On valuing human lives — and human rights
HOTSPOT - Mocha Uson (The Philippine Star) - July 31, 2018 - 12:00am

"Your concern is human rights, mine is human lives.”

This is probably the most remarkable statement of President Duterte during his third state of the nation address last July 23. Defending his stand on the ongoing war on drugs, his statement seals the fact that he remains unnerved by human rights advocates. I know it has been a week since the SONA, but this particular line in his speech continues to draw flak from various sources and groups, but this is already no surprise to me.

The Duterte administration has been consistent in its fight against drugs, and as of June 2018, there has been 102,630 anti-drug operations conducted, over 147,802 personalities arrested and 1,161 minors rescued, resulting to over P21.3 billion worth of drugs and 6,652 drug-cleared barangays. Unfortunately, these triumphs still pale in comparison whenever new names are added to the list of casualties of the ongoing drug war – most especially when these are put into the spotlight by media. I am still, and I guess I will always be, astonished at how mainstream media and their cohorts cry for human rights violations against the government, to think the latter is just doing its job in protecting its people from the ills of illegal drugs, and this is a clear gesture of valuing not just human rights, but more importantly, human life.

There are ongoing arguments that say human rights and human lives cannot be dealt with separately, but the government, through the leadership of President Duterte, is dealing with these two subjects as one. How so? In this context, illegal drugs in our country have become a social cancer. People who become involved in substances such as methamphetamine or marijuana are not the sole casualty of the vice, but also their friends and loved ones who have learned to adjust with their choices. How heartbreaking is it for a wife who knows her husband is fixated with shabu, or for a son whose parents are junkies? How should a daughter cope with a father who cannot come to her aid because he is high? Drugs deprive us the right to be happy, to enjoy life and its liberties, and this is exactly what the government is taking action on.

While we are not discounting the fact that there are collateral damage that has resulted from the drug war, it is worth noting that the government’s actions are not just to address immediate needs, but to provide for a safer future for the nation. I am not even saying that these casualties serve as sacrificial lambs; rather, the pronouncement of the drug war should have just been a firm deterrent – a preventive measure against those who continue to join the trade, but they did not heed. They did not listen. Hence, the war has become real, all for the sake of protecting more lives, for the sake of letting those who genuinely want to live, enjoy life to the fullest.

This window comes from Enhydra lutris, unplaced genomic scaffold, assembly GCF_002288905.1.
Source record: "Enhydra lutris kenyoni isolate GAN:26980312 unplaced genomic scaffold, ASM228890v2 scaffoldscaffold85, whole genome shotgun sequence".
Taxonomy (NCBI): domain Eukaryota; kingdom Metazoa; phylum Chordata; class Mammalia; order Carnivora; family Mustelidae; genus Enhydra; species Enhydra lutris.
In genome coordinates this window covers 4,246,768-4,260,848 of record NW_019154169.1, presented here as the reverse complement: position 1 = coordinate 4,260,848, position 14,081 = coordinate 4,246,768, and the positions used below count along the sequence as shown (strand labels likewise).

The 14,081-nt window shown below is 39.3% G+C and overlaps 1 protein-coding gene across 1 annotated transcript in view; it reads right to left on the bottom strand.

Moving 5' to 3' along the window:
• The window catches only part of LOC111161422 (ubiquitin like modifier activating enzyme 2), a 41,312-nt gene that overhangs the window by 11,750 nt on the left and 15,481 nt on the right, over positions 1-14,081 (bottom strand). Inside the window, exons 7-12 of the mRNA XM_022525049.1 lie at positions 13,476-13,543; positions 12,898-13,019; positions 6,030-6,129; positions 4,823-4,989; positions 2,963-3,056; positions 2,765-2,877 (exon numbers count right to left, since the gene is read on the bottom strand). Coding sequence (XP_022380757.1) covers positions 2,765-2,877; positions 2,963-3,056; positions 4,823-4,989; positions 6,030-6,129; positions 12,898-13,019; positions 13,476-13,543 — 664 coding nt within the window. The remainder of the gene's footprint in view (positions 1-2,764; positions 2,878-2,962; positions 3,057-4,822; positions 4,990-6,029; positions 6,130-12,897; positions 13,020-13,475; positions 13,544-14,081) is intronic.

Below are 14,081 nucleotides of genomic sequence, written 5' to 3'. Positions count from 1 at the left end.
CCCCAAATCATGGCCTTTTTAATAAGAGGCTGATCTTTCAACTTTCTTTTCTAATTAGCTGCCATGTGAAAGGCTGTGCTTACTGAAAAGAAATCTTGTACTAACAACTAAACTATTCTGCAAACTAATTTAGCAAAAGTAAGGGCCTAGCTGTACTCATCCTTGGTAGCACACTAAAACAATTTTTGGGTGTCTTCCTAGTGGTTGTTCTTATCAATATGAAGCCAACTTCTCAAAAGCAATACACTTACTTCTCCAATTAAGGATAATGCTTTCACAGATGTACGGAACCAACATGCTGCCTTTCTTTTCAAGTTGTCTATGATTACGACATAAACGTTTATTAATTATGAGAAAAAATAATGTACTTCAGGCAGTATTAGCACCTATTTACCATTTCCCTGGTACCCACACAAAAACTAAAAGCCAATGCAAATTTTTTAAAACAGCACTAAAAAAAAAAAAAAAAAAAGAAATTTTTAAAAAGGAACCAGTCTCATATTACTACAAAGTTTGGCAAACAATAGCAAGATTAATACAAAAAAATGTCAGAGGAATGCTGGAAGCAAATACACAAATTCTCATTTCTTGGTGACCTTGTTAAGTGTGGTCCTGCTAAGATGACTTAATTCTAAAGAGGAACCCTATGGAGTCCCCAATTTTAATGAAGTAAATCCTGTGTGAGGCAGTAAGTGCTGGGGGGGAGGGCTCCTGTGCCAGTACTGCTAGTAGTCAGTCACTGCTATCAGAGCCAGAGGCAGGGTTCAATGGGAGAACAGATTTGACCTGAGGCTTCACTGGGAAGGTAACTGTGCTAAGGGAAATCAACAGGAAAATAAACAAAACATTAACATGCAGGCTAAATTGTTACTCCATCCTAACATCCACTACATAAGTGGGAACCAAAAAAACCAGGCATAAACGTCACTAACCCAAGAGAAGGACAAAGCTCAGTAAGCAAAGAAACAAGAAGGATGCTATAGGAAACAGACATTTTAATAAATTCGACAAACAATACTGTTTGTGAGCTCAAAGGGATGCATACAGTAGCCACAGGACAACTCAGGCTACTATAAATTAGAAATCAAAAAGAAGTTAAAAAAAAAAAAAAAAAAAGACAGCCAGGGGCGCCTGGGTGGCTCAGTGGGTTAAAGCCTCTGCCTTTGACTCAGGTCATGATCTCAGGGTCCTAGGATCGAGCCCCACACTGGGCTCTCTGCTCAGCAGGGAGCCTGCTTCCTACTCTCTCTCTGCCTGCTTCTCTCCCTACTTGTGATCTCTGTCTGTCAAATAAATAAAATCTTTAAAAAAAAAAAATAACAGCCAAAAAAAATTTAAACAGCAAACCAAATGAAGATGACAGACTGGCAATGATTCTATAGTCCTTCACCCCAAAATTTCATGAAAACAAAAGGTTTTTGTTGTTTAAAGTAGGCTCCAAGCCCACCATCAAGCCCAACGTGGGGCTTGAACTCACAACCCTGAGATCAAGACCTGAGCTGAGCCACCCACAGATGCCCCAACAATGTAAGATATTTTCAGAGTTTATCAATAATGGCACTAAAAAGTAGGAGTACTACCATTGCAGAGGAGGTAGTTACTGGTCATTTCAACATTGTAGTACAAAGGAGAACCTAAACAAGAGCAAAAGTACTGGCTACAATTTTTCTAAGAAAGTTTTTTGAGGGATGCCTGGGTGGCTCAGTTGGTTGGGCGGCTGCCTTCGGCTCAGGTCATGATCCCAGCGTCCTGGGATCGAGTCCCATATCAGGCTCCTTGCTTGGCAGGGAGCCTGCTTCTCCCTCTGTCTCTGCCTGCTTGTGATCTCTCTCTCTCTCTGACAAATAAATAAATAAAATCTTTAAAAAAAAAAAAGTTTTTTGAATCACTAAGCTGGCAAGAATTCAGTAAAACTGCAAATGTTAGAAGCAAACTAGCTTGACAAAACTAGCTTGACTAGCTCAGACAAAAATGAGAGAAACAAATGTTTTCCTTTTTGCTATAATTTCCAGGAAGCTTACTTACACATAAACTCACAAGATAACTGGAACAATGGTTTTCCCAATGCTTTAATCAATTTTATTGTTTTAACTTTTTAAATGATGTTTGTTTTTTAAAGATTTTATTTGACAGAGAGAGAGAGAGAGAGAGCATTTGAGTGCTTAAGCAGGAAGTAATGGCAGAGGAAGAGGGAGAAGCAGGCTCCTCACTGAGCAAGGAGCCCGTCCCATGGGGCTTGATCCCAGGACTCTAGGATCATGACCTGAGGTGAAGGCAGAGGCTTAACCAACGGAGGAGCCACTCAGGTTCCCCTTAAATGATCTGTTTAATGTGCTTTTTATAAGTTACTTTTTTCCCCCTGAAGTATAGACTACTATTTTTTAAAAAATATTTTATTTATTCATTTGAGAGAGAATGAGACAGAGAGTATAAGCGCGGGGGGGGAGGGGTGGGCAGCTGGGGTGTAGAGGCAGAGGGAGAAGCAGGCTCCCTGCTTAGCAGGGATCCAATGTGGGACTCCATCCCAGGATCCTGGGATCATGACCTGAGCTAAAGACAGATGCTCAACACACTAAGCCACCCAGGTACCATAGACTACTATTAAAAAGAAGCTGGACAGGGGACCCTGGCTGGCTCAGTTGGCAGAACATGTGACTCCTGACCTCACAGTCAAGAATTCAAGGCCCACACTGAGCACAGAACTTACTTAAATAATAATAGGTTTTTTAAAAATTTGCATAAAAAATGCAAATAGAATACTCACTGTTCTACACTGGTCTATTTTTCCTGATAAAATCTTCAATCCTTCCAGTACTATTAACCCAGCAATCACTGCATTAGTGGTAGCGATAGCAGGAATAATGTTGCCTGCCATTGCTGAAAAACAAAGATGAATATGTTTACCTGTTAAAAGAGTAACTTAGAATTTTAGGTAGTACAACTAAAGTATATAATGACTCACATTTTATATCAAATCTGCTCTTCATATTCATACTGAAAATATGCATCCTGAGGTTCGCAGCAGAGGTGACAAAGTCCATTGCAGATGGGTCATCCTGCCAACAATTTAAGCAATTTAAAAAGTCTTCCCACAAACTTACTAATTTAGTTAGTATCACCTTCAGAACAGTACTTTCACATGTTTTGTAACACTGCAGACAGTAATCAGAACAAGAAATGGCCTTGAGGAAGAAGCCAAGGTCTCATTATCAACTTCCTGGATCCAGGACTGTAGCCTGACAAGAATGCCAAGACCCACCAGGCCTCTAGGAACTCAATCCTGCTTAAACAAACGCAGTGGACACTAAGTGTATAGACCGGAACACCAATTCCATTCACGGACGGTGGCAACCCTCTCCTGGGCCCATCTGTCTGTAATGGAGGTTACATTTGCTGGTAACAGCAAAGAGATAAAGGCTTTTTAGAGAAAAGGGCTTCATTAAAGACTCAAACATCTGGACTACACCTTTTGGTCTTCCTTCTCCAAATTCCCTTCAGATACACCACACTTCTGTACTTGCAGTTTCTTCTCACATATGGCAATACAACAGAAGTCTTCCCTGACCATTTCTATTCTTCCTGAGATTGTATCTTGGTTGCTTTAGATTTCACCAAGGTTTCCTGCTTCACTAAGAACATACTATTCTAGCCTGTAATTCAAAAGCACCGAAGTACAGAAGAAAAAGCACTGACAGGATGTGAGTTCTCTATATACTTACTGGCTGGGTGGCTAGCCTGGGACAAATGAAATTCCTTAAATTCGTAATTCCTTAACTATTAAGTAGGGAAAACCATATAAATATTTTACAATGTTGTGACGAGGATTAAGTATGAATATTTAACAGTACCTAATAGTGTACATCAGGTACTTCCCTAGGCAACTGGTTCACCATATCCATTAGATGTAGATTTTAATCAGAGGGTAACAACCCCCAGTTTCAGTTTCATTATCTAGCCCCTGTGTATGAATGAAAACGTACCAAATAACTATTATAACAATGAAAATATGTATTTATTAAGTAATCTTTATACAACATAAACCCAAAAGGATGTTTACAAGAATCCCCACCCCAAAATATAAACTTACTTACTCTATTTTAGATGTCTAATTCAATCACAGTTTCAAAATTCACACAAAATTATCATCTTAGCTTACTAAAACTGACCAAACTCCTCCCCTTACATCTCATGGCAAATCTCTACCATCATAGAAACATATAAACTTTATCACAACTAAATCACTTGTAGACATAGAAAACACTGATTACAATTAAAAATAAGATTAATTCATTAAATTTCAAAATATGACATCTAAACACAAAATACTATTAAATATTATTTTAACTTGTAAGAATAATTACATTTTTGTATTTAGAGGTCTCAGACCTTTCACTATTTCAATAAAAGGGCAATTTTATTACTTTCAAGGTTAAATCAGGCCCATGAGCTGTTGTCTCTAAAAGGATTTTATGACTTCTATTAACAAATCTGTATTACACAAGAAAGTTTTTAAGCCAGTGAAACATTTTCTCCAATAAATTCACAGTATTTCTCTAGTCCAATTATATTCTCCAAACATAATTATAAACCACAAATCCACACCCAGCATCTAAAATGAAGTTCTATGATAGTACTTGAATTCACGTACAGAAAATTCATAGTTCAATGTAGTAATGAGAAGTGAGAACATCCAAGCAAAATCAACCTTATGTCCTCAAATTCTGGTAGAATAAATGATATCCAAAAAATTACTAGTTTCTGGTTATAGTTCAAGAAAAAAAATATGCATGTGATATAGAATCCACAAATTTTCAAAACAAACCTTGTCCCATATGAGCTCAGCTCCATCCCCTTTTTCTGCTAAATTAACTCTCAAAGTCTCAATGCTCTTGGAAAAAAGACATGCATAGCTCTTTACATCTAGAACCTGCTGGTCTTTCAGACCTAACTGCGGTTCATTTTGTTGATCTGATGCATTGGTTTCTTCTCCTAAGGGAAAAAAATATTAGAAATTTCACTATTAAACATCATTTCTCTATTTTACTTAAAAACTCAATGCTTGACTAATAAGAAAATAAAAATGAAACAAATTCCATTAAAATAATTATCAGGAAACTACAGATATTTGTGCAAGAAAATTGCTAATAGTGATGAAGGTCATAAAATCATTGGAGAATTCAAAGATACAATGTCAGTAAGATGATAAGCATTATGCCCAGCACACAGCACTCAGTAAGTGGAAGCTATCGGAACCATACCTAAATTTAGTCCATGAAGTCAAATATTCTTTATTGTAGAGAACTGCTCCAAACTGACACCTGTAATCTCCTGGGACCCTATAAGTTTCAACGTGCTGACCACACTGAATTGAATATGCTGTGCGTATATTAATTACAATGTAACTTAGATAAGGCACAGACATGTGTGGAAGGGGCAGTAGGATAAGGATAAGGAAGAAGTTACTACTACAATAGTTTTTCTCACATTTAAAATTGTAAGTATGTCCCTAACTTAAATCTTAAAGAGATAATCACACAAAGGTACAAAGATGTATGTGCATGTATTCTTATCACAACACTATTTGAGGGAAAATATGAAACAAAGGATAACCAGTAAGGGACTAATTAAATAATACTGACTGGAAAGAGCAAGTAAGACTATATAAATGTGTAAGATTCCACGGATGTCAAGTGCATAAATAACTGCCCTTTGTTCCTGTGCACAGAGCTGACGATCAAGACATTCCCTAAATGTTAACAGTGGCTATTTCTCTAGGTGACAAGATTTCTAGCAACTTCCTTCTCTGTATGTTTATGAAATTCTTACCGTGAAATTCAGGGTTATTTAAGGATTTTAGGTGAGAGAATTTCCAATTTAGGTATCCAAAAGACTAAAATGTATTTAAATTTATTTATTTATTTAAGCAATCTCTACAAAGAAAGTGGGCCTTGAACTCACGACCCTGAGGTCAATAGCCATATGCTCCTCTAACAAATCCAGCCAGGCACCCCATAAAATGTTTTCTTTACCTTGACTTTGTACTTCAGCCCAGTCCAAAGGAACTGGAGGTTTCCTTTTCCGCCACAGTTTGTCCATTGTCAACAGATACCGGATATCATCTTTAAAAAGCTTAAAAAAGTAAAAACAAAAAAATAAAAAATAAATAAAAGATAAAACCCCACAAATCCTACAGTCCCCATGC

I also do not understand why we tend to brag about our freedoms and yet we do not know how to responsibly use them. In other countries, people are willing to give up some of their freedoms in order to enjoy long-term aspirations, such as economic stability, security and community peace, and these are the countries that are doing very well. Why can’t we do the same and rather focus on what will benefit us most, as individuals and as a society? Worse, many of us have the guts to say we “uphold human rights.”

It is clear to me that the Commission on Human Rights is tasked to investigate all forms of human rights violations in our country, including those who became involved with the drug war. But beyond the mandate to investigate and expose the human rights violations they uncover, the CHR also carries the function of recommending effective measures to protect and promote human rights. This function I believe is the one they need to focus on the most, as how else can we fully appreciate human rights when we have no concrete options and platforms to celebrate them?

We should not be divided between upholding human rights and valuing human lives, because they always go hand-in hand. Rather, we should learn how to respect and dignify human life by not doing things that make it go to waste, such as joining the drug trade.

The President is merely doing his job. He is doing his best to lead the nation toward peace and progress. But he cannot do it alone. He needs us, and it is time we do our part.

HUMAN RIGHTS ILLEGAL DRUGS STATE OF THE NATION ADDRESS
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